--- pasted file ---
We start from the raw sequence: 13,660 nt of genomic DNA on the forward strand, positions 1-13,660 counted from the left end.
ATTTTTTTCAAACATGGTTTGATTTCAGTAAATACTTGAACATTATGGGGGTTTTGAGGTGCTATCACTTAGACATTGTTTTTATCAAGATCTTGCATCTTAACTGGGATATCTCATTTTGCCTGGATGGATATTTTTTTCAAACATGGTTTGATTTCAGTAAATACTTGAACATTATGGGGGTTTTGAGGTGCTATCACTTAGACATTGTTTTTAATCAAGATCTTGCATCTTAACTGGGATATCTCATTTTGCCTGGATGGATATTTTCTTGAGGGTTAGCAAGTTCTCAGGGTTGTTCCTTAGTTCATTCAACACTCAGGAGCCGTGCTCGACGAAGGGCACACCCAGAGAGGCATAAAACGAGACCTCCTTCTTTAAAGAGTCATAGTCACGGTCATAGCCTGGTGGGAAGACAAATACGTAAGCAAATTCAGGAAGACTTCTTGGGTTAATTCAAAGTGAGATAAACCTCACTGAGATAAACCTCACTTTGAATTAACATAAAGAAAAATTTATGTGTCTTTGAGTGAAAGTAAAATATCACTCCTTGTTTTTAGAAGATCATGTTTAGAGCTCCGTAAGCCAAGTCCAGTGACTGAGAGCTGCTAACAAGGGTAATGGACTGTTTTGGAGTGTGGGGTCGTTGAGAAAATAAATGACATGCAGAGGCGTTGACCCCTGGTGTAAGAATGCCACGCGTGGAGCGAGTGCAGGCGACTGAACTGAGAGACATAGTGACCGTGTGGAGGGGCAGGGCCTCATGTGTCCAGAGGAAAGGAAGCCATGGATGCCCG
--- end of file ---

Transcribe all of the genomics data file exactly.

We start from the raw sequence: 13,660 nt of genomic DNA on the forward strand, positions 1-13,660 counted from the left end.
ATTTTTTTCAAACATGGTTTGATTTCAGTAAATACTTGAACATTATGGGGGTTTTGAGGTGCTATCACTTAGACATTGTTTTTATCAAGATCTTGCATCTTAACTGGGATATCTCATTTTGCCTGGATGGATATTTTTTTCAAACATGGTTTGATTTCAGTAAATACTTGAACATTATGGGGGTTTTGAGGTGCTATCACTTAGACATTGTTTTTAATCAAGATCTTGCATCTTAACTGGGATATCTCATTTTGCCTGGATGGATATTTTCTTGAGGGTTAGCAAGTTCTCAGGGTTGTTCCTTAGTTCATTCAACACTCAGGAGCCGTGCTCGACGAAGGGCACACCCAGAGAGGCATAAAACGAGACCTCCTTCTTTAAAGAGTCATAGTCACGGTCATAGCCTGGTGGGAAGACAAATACGTAAGCAAATTCAGGAAGACTTCTTGGGTTAATTCAAAGTGAGATAAACCTCACTGAGATAAACCTCACTTTGAATTAACATAAAGAAAAATTTATGTGTCTTTGAGTGAAAGTAAAATATCACTCCTTGTTTTTAGAAGATCATGTTTAGAGCTCCGTAAGCCAAGTCCAGTGACTGAGAGCTGCTAACAAGGGTAATGGACTGTTTTGGAGTGTGGGGTCGTTGAGAAAATAAATGACATGCAGAGGCGTTGACCCCTGGTGTAAGAATGCCACGCGTGGAGCGAGTGCAGGCGACTGAACTGAGAGACATAGTGACCGTGTGGAGGGGCAGGGCCTCATGTGTCCAGAGGAAAGGAAGCCATGGATGCCCG